Loader

EU General Court Largely Upholds Google's Record Android Penalty

EU General Court Largely Upholds Google's Record Android Penalty

In its decision dated 18.08.2018 and numbered AT.40099, the European Union Commission [the EU Commission"] fined Google with 4.34 billion Euros for abusing its dominant position through requiring smartphone makers to take a bundle of Google apps, preventing use of other versions of Android and concluding anti-competitive revenue share agreements. The General Court [the “Court”] dismissed Google’s appeal and upheld the Commission’s decision by slightly reducing the amount of fine to 4.125 billion EUR. This was recorded as the highest penalty ever imposed by European competition authorities.

Anti-trust breaches of Google have been under spotlight of various jurisdictions including Turkey. Indeed recently, Google was sanctioned by the Turkish Competition Authority [the “TCA”] due to abuse of its dominant position. In its decision dated 08.04.2021 and numbered 21-20/248-105, the Competition Board decided that Google violated Article 6 of the Law No. 4054 on the Protection of Competition [the 'Law'] by abusing its dominant position in the market and fined Google 296 million Turkish Liras.

EU Commission Decision and Course of Relevant Events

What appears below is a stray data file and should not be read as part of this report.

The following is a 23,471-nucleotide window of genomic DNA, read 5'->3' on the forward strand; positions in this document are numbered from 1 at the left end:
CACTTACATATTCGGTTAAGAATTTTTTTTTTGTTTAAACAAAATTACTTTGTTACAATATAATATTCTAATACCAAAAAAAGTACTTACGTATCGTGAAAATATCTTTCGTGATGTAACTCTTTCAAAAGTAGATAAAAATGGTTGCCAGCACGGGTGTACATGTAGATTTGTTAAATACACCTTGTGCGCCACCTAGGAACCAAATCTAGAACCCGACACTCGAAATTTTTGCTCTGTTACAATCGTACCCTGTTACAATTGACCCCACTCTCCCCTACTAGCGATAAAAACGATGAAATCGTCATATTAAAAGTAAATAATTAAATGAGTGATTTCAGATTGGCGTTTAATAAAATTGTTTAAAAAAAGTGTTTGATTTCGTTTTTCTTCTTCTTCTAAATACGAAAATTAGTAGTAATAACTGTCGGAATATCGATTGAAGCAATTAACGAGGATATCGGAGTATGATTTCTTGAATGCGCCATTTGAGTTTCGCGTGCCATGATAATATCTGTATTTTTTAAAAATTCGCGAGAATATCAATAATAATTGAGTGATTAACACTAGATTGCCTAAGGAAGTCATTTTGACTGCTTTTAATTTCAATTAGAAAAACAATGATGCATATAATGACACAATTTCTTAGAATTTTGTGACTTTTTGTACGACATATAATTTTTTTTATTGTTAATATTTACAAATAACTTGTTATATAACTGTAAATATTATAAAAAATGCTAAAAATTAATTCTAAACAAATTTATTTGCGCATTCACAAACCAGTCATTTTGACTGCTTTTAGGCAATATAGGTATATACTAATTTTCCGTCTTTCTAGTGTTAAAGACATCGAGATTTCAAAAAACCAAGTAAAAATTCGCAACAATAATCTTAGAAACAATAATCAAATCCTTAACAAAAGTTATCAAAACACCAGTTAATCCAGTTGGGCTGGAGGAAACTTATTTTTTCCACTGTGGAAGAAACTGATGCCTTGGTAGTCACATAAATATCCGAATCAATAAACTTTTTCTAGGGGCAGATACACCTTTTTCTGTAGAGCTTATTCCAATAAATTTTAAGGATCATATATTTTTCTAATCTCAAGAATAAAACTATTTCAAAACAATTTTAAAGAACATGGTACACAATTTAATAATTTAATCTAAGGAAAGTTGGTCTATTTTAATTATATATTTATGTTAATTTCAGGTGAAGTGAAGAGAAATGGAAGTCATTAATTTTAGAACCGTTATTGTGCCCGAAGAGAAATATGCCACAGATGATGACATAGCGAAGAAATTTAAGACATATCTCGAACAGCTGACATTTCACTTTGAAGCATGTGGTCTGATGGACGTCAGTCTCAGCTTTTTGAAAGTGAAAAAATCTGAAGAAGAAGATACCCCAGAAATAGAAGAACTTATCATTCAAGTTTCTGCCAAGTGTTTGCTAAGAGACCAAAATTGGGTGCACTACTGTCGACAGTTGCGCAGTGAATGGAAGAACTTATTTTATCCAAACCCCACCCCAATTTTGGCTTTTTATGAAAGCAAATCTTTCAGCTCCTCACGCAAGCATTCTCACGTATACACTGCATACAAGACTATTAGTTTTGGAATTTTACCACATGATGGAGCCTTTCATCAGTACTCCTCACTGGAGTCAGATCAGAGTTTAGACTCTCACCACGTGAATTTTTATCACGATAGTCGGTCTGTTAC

In 2013, an initiative called Fairsearch, which consists of 17 companies, including Nokia, Microsoft and Oracle, filed a complaint against Google to the Commission. Fairsearch claimed that it was unfair for Google to allow mobile device manufacturer companies to use the Android operating system for free in exchange of apps such as YouTube and Google Maps on their devices. In April 2015, the Commission launched an investigation on Google's activities related to the Android operating system. As a result of nearly three years of investigation, the Commission rendered its decision on July 18, 2018, and fined Google about 4.5 billion Euros. In its decision, the Commission established that Google dominates the market for general internet search services, licensable mobile operating systems, and app stores for Android mobile operating systems, and the restrictions imposed on Android device manufacturers and mobile network operators by abusing its dominant position are illegal under European Competition Law. In line with the Commission’s decision; (i) the obligation contained in agreements between Android manufacturers and Google consisting on imposing the pre-installation of Google search engine, (ii) the obligation to download Google's internet browser Chrome and (iii) to enter the Play Store to download the application it brought to the users, (iv) the restrictions consisting on giving financial incentives to mobile device manufacturers and mobile phone service providers to offer Google's search engine as their only option, and (v) preventing manufacturers from selling devices running competing operating systems based on Android's open source codes, are in violation of Article 102 of the European Union’s Treaty of Functioning. In addition to the fine, the Commission also ordered Google to effectively end the violations within 90 days of notification of the decision and refrain from any act or behavior that had the same or equivalent effect. It is also stated that in case of non-compliance with the decision, additional fines would be imposed. Google then applied to the Court against the decision.